By Paul Dyson
Yorkshire have not hosted Kent for seven years; the two counties first played against each other in 1849 but the first official fixture follwed 15 years later. Paul Dyson looks back at a recent game which decided the fate of the County Championship.
September 13, 14, 15, 16, 2010 at Headingley: Yorkshire 261 (JM Bairstow 64, JD Nel 6-62) & 130 (JC Tredwell 7-22); Kent 302 (AJ Blake 105*, M van Jaarsveld 89, MA Ashraf 5-32) & 90-6. Kent won by four wickets.
Yorkshire came into this match with a clear chance of winning the County Championship for the first time for nine years. Nottinghamshire led the table with Somerset two points behind and Yorkshire a further five adrift. Kent were at the opposite end of the table and would be relegated even if they gained maximum points (24) from this match.
Kent won the toss and asked the home side to bat on a green pitch. Yorkshire lost five wickets before passing the century-mark but Johnny Bairstow and Adil Rashid later shared a stand of 65. The former was still there on 62 not out at close of play by which time the scoreboard showed 205 for seven.
On the following morning Bairstow added two more runs before becoming the fourth victim of South African fast-medium bowler Dewald Nel. Steve Patterson shepherded the tail very effectively with a career-best 39 not out; he shared a stand of 52 with Moin Ashraf for the tenth wicket to take his side to an all-out total of 261. Nel finished with six for 62 despite being struck by Bairstow for three fours in one over. Kent began well with an opening stand of 44 which was ended by wicket-keeper taking a brilliant catch to dismiss Sam Northeast. Skipper Rob Key and Martin van Jaarsveld added 83 for the third wicket but two quick wickets for Ashraf saw the visitors slip to 142 for five. Alex Blake, at the time studying at Leeds Metropolitan University, then joined van Jaarsveld, the pair added 68 together but the latter, having made 89, became Ashraf’s third victim just prior to stumps being drawn when the score was 216 for six.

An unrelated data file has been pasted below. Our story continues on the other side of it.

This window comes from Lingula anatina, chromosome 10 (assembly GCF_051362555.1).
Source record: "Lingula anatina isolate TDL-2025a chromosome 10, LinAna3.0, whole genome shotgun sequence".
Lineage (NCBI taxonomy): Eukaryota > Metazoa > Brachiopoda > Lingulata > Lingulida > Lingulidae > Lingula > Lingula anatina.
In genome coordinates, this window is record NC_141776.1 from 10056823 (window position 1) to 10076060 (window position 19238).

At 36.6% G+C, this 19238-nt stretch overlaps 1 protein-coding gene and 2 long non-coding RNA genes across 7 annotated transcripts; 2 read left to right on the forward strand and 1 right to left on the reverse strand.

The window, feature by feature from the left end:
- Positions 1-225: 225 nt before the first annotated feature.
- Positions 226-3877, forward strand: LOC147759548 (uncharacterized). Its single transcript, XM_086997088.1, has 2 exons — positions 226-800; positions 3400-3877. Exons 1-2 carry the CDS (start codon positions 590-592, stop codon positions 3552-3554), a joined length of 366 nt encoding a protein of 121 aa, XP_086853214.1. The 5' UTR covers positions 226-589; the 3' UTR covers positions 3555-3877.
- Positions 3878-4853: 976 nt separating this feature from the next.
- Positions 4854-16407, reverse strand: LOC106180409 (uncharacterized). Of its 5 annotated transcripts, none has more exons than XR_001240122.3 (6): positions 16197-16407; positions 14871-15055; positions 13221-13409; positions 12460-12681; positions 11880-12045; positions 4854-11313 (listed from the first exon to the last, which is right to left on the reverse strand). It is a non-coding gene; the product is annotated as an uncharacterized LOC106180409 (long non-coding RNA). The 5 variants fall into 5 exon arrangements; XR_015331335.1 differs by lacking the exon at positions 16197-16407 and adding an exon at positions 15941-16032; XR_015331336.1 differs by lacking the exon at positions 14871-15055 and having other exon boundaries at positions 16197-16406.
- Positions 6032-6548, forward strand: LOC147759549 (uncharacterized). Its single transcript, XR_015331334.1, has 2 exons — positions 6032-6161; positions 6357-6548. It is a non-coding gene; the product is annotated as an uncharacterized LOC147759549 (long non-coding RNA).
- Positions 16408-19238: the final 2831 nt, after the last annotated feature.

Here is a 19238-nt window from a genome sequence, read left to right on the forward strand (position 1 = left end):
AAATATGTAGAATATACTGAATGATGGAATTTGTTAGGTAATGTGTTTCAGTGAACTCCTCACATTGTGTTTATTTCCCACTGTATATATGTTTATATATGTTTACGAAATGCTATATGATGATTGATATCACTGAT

The shortened third day belonged to Blake. On 40 not out overnight, he found himself batting with the tail and although the last four batsmen scored a mere 15 runs between them, Blake made a further 65 to register the maiden first-class century of his career. (He has yet to register his second such score). The final four wickets added 92 and when Patterson took the final wicket, Blake was left on 105 not out. Ashraf took two more wickets to finish with five for 32. As with Blake, it was the first five-for of his first-class career (in his second Championship match) and, also, was never able to celebrate such a feat ever again. He was aged only 18 at the time and, because of this, was not allowed to bowl spells of longer than seven overs. Despite being behind by 41 on first innings Yorkshire were now intent on scoring quickly to set Kent a target to maintain their challenge on the title and had reached 51 for one by the end of day three.